Based on this information, police officers Dan Phel, Elder Guevara, and Mark Elrick decided to visit Mr. Torres-Castro's home. They arrived at around 7:00 p.m. on December 4, 2004, intending to question him but not to arrest him. The officers had neither an arrest warrant nor a search warrant. Before arriving at the home, Officer Phel told Officers Guevara and Elrick that Mr. Torres-Castro had a gun and had engaged in domestic violence. As the officers approached the house, they identified Mr. Torres-Castro through a front window and noticed that several other individuals were seated in the front room. While the officers were looking through the window, one of the individuals in the home saw the officers and said something to the other individuals, whereupon some left the front room and moved elsewhere in the house.
Officer Phel then knocked on the front door, which Mr. Torres-Castro opened. The officers were uniformed but did not draw their weapons. Officer Phel asked permission for all officers to enter and talk to Mr. Torres-Castro. Mr. Torres-Castro agreed, and all three officers entered the house. Officer Phel began to question Mr. Torres-Castro about his relationship with his juvenile girlfriend. During this time, Officers Elrick and Guevara noticed that several individuals were in plain view in one or more back rooms. Officers Elrick and Guevara then conducted a brief protective sweep of the other rooms in the house and directed all individuals in the other rooms to return to the front room and be seated. None of the individuals or Mr. Torres-Castro objected and all individuals located in the home were assembled in the front room.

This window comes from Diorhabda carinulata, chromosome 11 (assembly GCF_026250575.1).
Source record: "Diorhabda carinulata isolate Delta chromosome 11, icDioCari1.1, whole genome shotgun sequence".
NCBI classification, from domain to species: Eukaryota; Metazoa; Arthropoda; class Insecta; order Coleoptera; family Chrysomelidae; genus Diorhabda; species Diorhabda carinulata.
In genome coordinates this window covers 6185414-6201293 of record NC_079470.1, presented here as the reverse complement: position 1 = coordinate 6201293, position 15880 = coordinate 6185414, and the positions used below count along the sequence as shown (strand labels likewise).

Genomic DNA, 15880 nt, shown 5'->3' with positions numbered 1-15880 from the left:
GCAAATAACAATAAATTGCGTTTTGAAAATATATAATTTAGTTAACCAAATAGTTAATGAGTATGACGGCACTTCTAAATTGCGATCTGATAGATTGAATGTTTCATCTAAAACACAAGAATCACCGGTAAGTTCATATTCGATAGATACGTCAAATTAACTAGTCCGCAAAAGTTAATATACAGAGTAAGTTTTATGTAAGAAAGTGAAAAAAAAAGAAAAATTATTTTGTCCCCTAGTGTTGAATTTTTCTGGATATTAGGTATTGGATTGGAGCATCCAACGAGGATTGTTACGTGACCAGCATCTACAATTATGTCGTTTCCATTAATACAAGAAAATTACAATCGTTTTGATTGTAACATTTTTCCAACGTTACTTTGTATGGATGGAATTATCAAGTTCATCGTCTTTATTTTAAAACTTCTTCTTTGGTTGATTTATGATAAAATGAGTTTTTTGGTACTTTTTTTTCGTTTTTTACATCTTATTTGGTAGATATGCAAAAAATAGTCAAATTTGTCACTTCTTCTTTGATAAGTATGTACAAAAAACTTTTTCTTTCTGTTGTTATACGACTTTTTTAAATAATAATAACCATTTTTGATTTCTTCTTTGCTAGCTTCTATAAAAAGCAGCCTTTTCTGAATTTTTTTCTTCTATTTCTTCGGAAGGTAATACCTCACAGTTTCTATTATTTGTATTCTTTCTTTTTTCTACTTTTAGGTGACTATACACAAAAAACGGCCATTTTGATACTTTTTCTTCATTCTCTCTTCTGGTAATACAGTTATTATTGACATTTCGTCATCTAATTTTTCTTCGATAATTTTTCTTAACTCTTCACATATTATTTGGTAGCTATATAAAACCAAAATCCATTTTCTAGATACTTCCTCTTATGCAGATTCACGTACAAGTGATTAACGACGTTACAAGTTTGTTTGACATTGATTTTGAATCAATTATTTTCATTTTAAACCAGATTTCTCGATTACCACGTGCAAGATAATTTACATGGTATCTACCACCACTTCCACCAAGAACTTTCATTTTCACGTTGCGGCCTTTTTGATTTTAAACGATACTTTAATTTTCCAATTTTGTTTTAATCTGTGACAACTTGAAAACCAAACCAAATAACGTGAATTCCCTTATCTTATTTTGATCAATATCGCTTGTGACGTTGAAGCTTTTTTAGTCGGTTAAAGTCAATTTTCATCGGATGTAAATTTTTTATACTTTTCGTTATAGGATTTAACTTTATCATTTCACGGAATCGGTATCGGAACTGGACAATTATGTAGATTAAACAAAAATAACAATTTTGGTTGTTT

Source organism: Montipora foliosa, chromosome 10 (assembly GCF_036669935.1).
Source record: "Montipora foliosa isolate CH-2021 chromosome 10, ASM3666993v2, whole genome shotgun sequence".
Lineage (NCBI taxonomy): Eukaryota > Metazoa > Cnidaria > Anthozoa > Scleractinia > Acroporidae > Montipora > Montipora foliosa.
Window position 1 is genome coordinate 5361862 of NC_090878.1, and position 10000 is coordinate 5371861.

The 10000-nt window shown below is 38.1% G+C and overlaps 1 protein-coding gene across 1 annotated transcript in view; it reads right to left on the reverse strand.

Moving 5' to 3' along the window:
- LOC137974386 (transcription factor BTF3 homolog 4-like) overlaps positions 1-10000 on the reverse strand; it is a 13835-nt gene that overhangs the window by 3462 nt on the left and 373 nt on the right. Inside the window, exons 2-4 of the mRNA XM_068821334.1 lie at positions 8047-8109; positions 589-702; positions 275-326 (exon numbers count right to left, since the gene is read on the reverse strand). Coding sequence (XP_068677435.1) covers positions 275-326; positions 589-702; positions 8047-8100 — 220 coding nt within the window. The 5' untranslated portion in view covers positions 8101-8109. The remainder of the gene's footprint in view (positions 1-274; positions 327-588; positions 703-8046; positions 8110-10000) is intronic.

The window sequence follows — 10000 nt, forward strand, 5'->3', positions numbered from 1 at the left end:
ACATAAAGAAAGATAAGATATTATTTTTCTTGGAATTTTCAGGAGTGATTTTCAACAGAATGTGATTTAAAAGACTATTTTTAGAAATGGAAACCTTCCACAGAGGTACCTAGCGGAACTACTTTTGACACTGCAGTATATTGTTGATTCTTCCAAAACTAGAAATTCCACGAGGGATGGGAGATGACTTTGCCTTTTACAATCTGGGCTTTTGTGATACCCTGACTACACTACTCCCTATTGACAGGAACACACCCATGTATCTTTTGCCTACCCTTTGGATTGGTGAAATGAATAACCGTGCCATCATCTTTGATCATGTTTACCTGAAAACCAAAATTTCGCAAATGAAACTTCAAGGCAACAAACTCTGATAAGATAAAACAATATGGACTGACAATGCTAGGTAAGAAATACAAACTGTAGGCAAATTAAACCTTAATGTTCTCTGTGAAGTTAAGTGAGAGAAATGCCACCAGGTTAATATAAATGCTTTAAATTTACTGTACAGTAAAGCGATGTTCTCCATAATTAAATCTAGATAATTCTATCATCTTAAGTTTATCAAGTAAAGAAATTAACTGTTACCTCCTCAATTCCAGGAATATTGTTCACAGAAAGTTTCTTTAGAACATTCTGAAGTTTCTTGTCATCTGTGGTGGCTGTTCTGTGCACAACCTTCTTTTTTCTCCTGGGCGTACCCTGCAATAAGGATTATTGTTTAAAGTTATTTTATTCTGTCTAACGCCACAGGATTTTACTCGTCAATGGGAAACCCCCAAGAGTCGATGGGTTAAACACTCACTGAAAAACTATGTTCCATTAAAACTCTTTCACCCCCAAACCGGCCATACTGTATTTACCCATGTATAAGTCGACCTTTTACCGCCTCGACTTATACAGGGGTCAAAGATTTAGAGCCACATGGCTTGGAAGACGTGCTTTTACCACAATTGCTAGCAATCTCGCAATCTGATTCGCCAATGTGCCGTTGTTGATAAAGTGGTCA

While conducting the protective sweep, Officer Elrick saw a box of shotgun shells in a clear plastic bag on a shelf in an open closet in a bedroom. Officer Elrick told the other officers about the shells but did not remove them. Officer Elrick remained near the bedroom door while the other officers spoke with the individuals in the front room.
Officer Guevara then asked each of the individuals if they had any weapons and if they would consent to a search of the residence. During this questioning, Officer Guevara specifically advised Mr. Torres-Castro in Spanish that he did not have to answer. Officer Guevara testified that officer safety issues prompted his questioning and that such safety issues arose after discovery of the shells and with the officers' prior knowledge that Mr. Torres-Castro had a gun. R. Vol. III, at 44-45 (Tr. February 5, 2005). Officer Phel testified that he did not intend to arrest Mr. Torres-Castro based on the discovery of the shells because he did not know it was illegal for him to possess them.
Officer Guevara eventually asked Mr. Torres-Castro, "Is there a shotgun in the house? Where is the shotgun at?" Mr.
Torres-Castro responded in Spanish that there was a shotgun located under a mattress in the bedroom where the shells were located, and he gave consent for the officers to search the house for weapons. The district court determined that such consent was voluntary under the totality of the circumstances. At some point, while the individuals were assembled in the front room, the officers conducted a pat-down search of each male for weapons.
Officer Guevara located the shotgun in the bedroom and noticed that it appeared to be an illegal sawed-off shotgun. About five minutes elapsed from the officers' entry into the home until their discovery of the shotgun. Because the officers knew it was illegal for Mr. Torres-Castro to possess a sawed-off shotgun, they notified Agent Francisco Ortega of the Bureau of Alcohol, Tobacco, and Firearms (ATF), who arrived at the house shortly thereafter. Before Agent Ortega...